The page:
I’ve started trying apps to keep track of plant care. My favorite so far is Greg, and I outline why here! Check out Greg‘s webpage here, which offers online plant-specific guides – no app even necessary!
Since this is my first review post, let me outline the structure for you: First you’ll see three columns with a TL;DR breakdown of the pros and cons of Greg. Below that is my full review with screenshots and more in-depth information about the app.
What’s “The Urban” column about? That third column talks specifically about what I think makes this app good for the urban gardener. Does it take local conditions into account? Is there an indoor/outdoor setting? Is it beginner-friendly? Things like that will get mentioned in that third column.
- Free for a few plants
- User-friendly and simple
- Cute, uncluttered interface
- Sends push notifications with a snooze option
- Auto-identifies plants with the option to self-identify
- You can enter pot size, sunlight amount, and window information for a tailored watering plan
- Offers pop-up tips
- Option to have a social component or make your account private
- Costs money once you hit more than 5 plants
- Misidentifies some plant species
- Some plant species are not available (BUT: there’s an easy way to have the Greg team find new species! See below.)
- Only offers watering schedule
- No grow light option at first, only sunlight – you have to look for the grow light option
- Greg‘s mission: helping everyone get gardening knowledge
- Social component
- Takes locality into account
- Indoor/outdoor setting
Let’s start with Greg‘s mission: “We imagine the world not as it is, but as it could be…How might our world change if more people understand how to support plant life?” I’d like to live in that world. I’m imagining sprawling tree houses, laying in moss beds, growing all of our own food, cultivating a world more equitable and long-lasting for all beings… there are so many possibilities.
So, yeah, Greg quickly gets an A+ in the mission department.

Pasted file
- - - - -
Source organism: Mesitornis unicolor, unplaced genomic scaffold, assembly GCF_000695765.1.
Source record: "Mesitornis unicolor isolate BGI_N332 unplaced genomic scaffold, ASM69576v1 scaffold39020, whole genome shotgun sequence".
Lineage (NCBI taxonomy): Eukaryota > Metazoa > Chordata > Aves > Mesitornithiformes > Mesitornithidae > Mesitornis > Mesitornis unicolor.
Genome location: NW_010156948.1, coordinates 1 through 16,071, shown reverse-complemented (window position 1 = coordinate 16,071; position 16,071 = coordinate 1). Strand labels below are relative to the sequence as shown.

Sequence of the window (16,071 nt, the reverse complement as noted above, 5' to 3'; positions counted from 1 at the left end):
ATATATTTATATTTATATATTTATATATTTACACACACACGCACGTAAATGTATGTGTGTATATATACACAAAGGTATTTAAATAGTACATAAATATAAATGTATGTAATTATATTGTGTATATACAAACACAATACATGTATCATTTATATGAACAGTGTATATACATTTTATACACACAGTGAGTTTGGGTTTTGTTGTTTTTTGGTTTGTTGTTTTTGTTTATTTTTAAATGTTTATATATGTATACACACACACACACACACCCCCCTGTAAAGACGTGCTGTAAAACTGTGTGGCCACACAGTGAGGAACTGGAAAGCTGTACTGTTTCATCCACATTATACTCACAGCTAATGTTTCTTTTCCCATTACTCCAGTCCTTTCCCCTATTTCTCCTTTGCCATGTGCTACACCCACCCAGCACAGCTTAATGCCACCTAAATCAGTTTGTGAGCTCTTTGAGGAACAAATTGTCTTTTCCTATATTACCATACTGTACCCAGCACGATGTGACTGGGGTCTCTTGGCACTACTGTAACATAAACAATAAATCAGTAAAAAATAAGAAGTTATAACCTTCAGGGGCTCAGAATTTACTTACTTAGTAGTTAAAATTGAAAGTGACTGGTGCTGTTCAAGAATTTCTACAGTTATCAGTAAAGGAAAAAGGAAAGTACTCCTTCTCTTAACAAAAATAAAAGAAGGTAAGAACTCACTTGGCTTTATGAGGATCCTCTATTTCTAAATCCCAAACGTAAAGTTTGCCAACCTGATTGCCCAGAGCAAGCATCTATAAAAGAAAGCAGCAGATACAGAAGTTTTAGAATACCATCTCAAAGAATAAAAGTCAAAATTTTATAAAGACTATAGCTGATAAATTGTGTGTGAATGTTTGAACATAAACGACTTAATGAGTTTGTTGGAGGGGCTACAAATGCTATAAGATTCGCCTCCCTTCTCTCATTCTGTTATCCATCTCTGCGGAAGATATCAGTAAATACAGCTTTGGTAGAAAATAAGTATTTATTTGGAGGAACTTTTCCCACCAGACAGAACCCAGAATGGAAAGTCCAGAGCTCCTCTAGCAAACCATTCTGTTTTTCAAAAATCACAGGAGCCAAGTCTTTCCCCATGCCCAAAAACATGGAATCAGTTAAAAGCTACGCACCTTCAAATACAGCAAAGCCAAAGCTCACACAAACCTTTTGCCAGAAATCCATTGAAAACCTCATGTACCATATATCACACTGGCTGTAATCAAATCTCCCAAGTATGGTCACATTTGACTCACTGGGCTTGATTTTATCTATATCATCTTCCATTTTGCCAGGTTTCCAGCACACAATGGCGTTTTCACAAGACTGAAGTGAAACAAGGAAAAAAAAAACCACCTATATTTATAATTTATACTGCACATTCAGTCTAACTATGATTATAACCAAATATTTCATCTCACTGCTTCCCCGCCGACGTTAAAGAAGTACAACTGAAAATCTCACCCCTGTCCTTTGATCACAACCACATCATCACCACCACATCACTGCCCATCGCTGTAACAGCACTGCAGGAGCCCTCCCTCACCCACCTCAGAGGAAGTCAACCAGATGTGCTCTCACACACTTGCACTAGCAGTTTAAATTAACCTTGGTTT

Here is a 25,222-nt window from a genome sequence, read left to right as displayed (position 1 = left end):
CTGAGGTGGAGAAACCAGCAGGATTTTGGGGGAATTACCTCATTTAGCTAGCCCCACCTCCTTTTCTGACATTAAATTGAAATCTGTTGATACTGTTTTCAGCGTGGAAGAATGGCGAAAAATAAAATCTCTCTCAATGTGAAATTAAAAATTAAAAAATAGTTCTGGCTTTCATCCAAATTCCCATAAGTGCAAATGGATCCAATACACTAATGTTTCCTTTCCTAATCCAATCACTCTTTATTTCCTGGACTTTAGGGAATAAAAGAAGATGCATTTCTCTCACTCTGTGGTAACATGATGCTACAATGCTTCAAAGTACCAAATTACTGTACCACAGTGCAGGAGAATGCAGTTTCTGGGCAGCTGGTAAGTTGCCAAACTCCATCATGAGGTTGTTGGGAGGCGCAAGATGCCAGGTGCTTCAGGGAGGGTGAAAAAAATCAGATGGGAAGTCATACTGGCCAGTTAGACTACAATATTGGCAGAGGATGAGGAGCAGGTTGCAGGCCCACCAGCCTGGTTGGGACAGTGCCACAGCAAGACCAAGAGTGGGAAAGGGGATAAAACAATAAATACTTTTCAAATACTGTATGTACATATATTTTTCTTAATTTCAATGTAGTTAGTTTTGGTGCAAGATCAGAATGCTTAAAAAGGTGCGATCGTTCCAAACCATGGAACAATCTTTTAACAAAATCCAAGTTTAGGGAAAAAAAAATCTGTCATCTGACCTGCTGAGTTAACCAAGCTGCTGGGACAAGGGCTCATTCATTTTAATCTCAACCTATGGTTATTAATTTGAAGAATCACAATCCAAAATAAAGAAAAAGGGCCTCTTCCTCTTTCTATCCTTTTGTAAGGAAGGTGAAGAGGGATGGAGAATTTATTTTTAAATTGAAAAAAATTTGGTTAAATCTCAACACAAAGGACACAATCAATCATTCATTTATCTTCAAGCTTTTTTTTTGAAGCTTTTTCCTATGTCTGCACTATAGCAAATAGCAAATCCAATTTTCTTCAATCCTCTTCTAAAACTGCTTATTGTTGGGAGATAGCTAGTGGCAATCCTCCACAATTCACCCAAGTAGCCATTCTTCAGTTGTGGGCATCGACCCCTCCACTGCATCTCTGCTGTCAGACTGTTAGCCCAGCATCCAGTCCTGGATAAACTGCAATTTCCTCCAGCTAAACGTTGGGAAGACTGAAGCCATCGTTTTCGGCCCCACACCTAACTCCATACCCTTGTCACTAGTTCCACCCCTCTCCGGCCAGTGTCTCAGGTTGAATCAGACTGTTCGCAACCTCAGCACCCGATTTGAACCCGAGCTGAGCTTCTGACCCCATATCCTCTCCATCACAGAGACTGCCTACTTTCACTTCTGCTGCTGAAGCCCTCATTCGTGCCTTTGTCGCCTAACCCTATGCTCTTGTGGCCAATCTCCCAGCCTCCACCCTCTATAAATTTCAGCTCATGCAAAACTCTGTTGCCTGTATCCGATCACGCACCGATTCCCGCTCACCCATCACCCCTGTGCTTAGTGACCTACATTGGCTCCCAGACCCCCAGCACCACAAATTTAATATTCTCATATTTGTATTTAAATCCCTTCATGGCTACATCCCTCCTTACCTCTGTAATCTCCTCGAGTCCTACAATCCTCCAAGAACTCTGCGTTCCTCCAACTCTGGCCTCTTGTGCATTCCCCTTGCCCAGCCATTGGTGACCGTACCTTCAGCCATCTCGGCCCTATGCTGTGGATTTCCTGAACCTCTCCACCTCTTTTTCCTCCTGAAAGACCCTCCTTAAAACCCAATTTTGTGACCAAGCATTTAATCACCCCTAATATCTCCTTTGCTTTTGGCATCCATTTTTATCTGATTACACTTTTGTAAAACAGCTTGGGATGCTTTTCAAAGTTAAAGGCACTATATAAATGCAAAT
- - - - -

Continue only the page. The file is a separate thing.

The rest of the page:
Next comes usability. The app’s interface is simple and, frankly, calming; I love the color choices and the uncluttered screen. You can see here my office rosemary, named Wallace. He gets his own dashboard, and then I have an overall dashboard called “Valeri’s Oasis” that shows photos of all the plants I’ve loaded into the app. (I know, it says “Diana’s Oasis” in that screenshot – my phone thought my name was Diana at first, don’t ask.)
Your plant’s dashboard includes:
- Plant type
- Amount of sunlight, including direct/indirect, hours of sunlight, distance from window, window orientation, grow light option
- Pot size and type, including drainage
- Soil type
- Location (uses phone location settings)
- Indoor vs. outdoors
- Near air conditioning or heater
- How often your plant needs watered
- Amount of times you’ve watered the plant
- How many times you’ve snoozed watering alerts
- A list of recorded actions
Adding a plant to your Oasis is simple. On the app’s bottom panel is a square + button. After tapping that, you get the screen you see to the left. Here you can take or upload a photo and name your plant. The app automatically checks the genus of your plant, which is a nice feature! (You can change the auto-generated genus later – I’ll go into that in a bit.)
There’s also a fun and silly feature where if you click the red dice, Greg makes up a name for your plant – I thought Sigmund was a funny one.
Next the app asks some questions about your plant – this is where it gathers the beginnings of that information on the plant’s dashboard. My one complaint here is that even when you finish these initial questions, your plant’s profile is only 21% finished, but Greg has already set up a watering plan. Of course, when you add more information it updates, but this seems a little inefficient.
Finally, let’s talk plant identification. Luckily I was really able to test this feature because I know my plants’ species; my totem pole cactus came from Synthesis and they tell you all about each plant, for example. I also have a vampire cactus (also known as a California barrel) that I got a long time ago as a tiny baby cactus (she’s still pretty tiny).
Now, when I loaded my vampire cactus into Greg, it came up with the wrong species identification. On your plant’s dashboard you can update the identification easily – if the actual species is in Greg‘s database. Some are not. BUT – if no options come up, you can click the “We’ll help” option in purple and it sends a ping to the Greg team. Supposedly then the team looks into it and updates the database – I’ll have to check back on my cylindraceus and see if there’s been an update yet! If your primary interest in using an app is to identify plants, I would suggest iNaturalist.
Overall, I give Greg a four out of five flower rating!